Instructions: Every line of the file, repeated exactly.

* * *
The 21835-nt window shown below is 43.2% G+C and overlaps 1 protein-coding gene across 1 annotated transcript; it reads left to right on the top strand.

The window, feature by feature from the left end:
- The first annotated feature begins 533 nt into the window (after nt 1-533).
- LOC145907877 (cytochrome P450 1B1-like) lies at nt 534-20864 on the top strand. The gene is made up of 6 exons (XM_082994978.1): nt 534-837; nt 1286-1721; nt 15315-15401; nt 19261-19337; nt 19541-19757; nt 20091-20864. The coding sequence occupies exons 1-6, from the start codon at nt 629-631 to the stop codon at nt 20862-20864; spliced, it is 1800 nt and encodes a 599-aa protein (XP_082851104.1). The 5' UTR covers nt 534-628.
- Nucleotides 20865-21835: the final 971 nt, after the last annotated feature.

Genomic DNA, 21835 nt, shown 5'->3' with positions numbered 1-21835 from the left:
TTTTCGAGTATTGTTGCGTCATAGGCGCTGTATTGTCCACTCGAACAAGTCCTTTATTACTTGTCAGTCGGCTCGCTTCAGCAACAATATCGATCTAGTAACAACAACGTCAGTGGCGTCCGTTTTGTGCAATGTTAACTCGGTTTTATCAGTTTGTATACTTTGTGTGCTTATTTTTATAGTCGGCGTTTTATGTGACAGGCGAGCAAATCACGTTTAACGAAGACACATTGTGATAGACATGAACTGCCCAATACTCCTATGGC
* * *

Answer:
The 21835-nt window shown below is 43.2% G+C and overlaps 1 protein-coding gene across 1 annotated transcript; it reads left to right on the top strand.

The window, feature by feature from the left end:
- The first annotated feature begins 533 nt into the window (after nt 1-533).
- LOC145907877 (cytochrome P450 1B1-like) lies at nt 534-20864 on the top strand. The gene is made up of 6 exons (XM_082994978.1): nt 534-837; nt 1286-1721; nt 15315-15401; nt 19261-19337; nt 19541-19757; nt 20091-20864. The coding sequence occupies exons 1-6, from the start codon at nt 629-631 to the stop codon at nt 20862-20864; spliced, it is 1800 nt and encodes a 599-aa protein (XP_082851104.1). The 5' UTR covers nt 534-628.
- Nucleotides 20865-21835: the final 971 nt, after the last annotated feature.

Genomic DNA, 21835 nt, shown 5'->3' with positions numbered 1-21835 from the left:
TTTTCGAGTATTGTTGCGTCATAGGCGCTGTATTGTCCACTCGAACAAGTCCTTTATTACTTGTCAGTCGGCTCGCTTCAGCAACAATATCGATCTAGTAACAACAACGTCAGTGGCGTCCGTTTTGTGCAATGTTAACTCGGTTTTATCAGTTTGTATACTTTGTGTGCTTATTTTTATAGTCGGCGTTTTATGTGACAGGCGAGCAAATCACGTTTAACGAAGACACATTGTGATAGACATGAACTGCCCAATACTCCTATGGC